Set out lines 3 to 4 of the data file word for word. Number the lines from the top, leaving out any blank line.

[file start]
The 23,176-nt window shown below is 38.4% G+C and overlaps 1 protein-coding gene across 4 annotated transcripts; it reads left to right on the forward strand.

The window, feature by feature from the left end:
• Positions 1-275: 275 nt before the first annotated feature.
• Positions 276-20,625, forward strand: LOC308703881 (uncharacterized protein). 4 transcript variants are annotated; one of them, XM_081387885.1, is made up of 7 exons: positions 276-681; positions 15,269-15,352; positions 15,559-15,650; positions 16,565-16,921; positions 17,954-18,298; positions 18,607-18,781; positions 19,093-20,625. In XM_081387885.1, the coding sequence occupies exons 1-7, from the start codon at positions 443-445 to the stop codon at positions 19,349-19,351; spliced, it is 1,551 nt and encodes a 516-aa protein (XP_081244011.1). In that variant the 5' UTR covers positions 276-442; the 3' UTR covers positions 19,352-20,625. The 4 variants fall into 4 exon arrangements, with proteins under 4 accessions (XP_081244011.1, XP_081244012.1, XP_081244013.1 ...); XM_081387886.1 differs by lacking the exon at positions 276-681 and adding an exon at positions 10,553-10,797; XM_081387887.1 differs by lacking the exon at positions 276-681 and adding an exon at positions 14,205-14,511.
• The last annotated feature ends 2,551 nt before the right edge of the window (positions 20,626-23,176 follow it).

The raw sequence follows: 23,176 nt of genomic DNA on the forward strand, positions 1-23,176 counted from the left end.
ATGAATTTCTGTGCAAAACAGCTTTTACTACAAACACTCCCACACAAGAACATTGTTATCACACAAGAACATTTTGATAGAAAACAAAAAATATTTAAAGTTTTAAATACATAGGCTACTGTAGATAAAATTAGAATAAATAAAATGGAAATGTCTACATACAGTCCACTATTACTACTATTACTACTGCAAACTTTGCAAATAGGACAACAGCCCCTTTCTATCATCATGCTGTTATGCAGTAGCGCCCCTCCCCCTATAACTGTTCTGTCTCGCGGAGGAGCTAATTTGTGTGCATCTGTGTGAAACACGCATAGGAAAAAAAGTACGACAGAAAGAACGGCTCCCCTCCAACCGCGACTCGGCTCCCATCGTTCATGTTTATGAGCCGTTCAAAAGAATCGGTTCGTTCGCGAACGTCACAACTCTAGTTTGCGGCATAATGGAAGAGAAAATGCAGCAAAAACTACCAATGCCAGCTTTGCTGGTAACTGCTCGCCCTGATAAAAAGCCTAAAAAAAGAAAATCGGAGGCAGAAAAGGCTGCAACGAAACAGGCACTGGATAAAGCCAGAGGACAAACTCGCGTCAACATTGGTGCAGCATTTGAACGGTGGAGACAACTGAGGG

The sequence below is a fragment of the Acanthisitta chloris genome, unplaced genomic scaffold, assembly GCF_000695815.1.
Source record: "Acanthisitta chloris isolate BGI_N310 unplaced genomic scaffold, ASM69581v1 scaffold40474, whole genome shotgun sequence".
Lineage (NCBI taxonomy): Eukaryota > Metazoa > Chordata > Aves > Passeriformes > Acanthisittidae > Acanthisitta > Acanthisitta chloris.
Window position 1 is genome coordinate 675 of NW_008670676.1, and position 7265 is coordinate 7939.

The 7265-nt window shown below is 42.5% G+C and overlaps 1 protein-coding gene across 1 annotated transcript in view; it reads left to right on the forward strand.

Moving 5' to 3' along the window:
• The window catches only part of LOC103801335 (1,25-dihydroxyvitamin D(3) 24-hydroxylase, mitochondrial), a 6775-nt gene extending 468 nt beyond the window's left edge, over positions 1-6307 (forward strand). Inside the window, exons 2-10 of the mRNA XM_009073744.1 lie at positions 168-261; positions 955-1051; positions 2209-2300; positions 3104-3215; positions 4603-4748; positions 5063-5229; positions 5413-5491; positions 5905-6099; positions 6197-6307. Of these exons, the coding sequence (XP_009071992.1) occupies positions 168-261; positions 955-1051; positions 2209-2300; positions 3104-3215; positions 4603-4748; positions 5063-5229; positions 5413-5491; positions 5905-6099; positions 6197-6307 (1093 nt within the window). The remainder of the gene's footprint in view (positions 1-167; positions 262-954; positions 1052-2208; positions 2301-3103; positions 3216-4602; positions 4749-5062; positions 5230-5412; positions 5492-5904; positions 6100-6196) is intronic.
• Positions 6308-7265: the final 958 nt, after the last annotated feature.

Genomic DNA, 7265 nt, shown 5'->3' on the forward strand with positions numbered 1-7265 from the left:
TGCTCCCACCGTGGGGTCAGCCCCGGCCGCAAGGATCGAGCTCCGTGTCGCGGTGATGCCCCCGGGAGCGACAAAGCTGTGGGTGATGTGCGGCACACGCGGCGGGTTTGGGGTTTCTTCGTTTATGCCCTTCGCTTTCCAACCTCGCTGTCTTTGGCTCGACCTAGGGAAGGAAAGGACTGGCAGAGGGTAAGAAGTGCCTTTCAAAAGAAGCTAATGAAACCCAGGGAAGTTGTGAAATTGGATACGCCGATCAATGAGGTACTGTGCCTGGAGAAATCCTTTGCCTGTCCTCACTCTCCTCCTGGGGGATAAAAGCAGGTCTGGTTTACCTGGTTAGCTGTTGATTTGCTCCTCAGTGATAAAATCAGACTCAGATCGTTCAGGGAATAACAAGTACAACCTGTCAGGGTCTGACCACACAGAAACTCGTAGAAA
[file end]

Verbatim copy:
• Positions 1-275: 275 nt before the first annotated feature.
• Positions 276-20,625, forward strand: LOC308703881 (uncharacterized protein). 4 transcript variants are annotated; one of them, XM_081387885.1, is made up of 7 exons: positions 276-681; positions 15,269-15,352; positions 15,559-15,650; positions 16,565-16,921; positions 17,954-18,298; positions 18,607-18,781; positions 19,093-20,625. In XM_081387885.1, the coding sequence occupies exons 1-7, from the start codon at positions 443-445 to the stop codon at positions 19,349-19,351; spliced, it is 1,551 nt and encodes a 516-aa protein (XP_081244011.1). In that variant the 5' UTR covers positions 276-442; the 3' UTR covers positions 19,352-20,625. The 4 variants fall into 4 exon arrangements, with proteins under 4 accessions (XP_081244011.1, XP_081244012.1, XP_081244013.1 ...); XM_081387886.1 differs by lacking the exon at positions 276-681 and adding an exon at positions 10,553-10,797; XM_081387887.1 differs by lacking the exon at positions 276-681 and adding an exon at positions 14,205-14,511.